Now, I did a little research and the house is worth about $175,000. I called this guy and explained that I was a real estate investor and that he had recently inherited a property that he had no use for and wanted to see if he would be able to sell the property to me. He said, and explained to me the ins and outs of the property. I just asked a few more questions about why he would sell such a nice house and he came out and told me about his financial difficulties and how he had a huge property load on his shoulders. I sympathized with the guy and told him that we buy all properties in cash, can close early if needed at a discount. I further explained that we needed to sell the house quickly ourselves and make a profit for the deal to work for us. He indicated that he needed about $75,000 to treat his financial problems and give him some breathing room, and he hoped to sell the house to make a fresh start. I let him know that based on what he had told me about the property we could pay him $100,000 cash and close as soon as the title was clear and he jumped on it. Now, to be honest I probably could have said $75,000, which was his number, and he would have jumped on that too, but we’re not in the business of taking advantage of people. Regardless of the situation, that would have been my offer, as it is the right spread for the property for our business.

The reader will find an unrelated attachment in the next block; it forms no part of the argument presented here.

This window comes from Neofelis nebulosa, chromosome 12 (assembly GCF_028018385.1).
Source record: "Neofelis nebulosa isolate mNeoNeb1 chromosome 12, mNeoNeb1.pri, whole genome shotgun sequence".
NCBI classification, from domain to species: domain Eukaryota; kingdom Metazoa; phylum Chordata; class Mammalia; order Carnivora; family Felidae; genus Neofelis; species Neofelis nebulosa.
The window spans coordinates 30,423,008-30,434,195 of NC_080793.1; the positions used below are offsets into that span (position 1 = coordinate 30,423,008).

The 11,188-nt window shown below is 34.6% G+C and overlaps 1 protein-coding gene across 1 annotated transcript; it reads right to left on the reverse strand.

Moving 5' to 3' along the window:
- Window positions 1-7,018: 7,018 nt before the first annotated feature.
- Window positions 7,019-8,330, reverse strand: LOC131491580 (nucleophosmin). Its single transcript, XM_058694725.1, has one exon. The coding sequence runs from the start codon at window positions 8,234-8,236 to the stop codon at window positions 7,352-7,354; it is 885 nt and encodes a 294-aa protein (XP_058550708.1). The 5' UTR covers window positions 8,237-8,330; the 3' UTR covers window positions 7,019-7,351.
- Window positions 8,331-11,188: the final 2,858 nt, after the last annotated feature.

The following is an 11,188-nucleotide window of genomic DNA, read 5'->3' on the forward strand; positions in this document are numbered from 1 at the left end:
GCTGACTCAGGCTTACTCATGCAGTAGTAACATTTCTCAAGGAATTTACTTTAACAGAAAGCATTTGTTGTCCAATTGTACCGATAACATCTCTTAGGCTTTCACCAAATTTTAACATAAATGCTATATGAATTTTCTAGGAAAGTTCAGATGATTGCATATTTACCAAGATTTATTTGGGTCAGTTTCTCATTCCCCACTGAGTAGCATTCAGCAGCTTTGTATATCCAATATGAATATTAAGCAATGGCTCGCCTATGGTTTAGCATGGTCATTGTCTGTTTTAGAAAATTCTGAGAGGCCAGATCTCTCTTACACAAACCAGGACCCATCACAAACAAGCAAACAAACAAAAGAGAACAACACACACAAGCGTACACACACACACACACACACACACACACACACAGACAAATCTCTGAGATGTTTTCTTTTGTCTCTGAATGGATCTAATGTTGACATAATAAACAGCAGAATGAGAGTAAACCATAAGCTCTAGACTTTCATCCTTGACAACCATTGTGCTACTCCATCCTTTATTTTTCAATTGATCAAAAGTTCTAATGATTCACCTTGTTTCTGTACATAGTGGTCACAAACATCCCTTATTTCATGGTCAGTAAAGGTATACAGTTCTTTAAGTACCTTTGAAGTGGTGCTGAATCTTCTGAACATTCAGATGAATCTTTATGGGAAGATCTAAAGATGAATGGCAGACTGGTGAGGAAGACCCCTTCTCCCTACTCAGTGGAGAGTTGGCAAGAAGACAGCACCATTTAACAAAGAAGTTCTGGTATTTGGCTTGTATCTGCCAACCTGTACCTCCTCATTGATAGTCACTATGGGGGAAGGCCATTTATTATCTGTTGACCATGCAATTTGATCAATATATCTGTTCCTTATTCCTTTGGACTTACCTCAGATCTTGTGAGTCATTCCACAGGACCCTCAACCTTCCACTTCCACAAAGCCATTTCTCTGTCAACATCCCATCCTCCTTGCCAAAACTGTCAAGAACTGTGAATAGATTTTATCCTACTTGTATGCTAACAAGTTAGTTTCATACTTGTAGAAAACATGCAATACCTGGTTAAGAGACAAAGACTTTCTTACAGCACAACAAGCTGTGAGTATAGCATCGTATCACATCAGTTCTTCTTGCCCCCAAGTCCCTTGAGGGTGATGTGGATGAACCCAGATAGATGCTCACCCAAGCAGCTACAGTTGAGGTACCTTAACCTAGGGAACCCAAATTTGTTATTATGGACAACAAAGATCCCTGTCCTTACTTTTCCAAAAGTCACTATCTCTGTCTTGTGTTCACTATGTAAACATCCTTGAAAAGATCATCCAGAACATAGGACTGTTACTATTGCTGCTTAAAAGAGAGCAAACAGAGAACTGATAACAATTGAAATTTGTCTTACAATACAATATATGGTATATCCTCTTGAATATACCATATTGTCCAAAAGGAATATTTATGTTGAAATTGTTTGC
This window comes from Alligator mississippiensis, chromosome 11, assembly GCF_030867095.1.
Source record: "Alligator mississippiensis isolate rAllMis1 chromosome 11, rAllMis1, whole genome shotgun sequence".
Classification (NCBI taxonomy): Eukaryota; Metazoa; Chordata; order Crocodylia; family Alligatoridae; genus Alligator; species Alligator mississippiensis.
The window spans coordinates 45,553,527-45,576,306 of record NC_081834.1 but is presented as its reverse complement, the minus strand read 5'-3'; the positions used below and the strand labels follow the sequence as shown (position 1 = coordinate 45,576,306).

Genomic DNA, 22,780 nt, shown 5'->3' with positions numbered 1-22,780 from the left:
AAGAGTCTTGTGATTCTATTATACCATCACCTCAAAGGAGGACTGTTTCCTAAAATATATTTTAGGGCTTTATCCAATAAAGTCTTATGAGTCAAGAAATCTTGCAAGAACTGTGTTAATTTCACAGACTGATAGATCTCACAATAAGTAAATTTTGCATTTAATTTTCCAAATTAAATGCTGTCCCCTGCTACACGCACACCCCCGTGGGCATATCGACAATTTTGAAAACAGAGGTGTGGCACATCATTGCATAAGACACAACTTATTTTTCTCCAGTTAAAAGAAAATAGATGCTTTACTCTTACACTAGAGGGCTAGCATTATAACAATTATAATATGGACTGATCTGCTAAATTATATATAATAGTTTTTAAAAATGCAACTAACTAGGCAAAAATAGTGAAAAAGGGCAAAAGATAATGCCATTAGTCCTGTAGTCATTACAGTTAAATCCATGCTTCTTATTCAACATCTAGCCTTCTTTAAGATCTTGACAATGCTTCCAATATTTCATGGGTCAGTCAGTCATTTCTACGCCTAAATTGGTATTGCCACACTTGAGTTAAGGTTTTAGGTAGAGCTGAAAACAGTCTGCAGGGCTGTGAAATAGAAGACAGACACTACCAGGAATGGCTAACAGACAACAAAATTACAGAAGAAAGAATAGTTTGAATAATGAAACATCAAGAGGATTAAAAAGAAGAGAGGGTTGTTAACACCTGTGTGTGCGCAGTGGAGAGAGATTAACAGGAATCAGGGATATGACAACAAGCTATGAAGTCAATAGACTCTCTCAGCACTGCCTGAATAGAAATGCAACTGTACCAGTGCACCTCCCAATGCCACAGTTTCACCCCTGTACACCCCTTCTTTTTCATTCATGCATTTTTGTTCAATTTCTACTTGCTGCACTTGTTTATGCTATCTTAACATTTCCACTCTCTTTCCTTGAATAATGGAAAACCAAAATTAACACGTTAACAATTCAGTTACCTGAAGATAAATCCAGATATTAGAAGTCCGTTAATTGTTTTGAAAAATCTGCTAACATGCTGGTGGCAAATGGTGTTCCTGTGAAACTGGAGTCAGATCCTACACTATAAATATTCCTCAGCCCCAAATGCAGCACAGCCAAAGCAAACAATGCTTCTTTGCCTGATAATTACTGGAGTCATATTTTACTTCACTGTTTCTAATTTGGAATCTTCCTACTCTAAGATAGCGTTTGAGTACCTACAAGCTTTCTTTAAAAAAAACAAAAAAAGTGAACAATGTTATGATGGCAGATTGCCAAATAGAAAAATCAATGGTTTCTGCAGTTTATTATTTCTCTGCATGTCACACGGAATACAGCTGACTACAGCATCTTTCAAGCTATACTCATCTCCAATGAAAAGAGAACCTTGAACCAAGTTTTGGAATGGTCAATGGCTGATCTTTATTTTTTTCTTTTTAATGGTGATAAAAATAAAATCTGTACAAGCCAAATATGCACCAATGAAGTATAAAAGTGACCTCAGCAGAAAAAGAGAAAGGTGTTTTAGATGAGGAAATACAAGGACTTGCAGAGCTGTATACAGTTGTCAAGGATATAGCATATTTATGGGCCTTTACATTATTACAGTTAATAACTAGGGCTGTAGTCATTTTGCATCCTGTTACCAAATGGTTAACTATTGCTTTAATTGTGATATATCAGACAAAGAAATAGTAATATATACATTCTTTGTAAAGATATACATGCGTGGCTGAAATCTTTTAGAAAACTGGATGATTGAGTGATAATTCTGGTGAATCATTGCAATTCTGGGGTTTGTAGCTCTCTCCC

So, just by getting some good information, we built $75,000 in equity the first day. On top of that, his property was an old house and had three bedrooms and one bath. Updated homes with three beds and two baths, preferably one with a master bedroom, are selling for $225,000. So for about $15,000 I was able to turn this property into a fresh and clean three bed two with paint, carpet, relatively minor kitchen and bath updates (probably just re-glazing tile more modern white) and reconfiguring some odd spaces on the first floor. A bath home that was in demand in the area. With a little vision and $15,000 I was able to generate an additional $50,000 in equity or $35,000 in net positive impact in less than a month. So far we have $110,000 equity in the property and financially we are all in for about $115,000 plus taxes and a couple thousand dollars in insurance costs.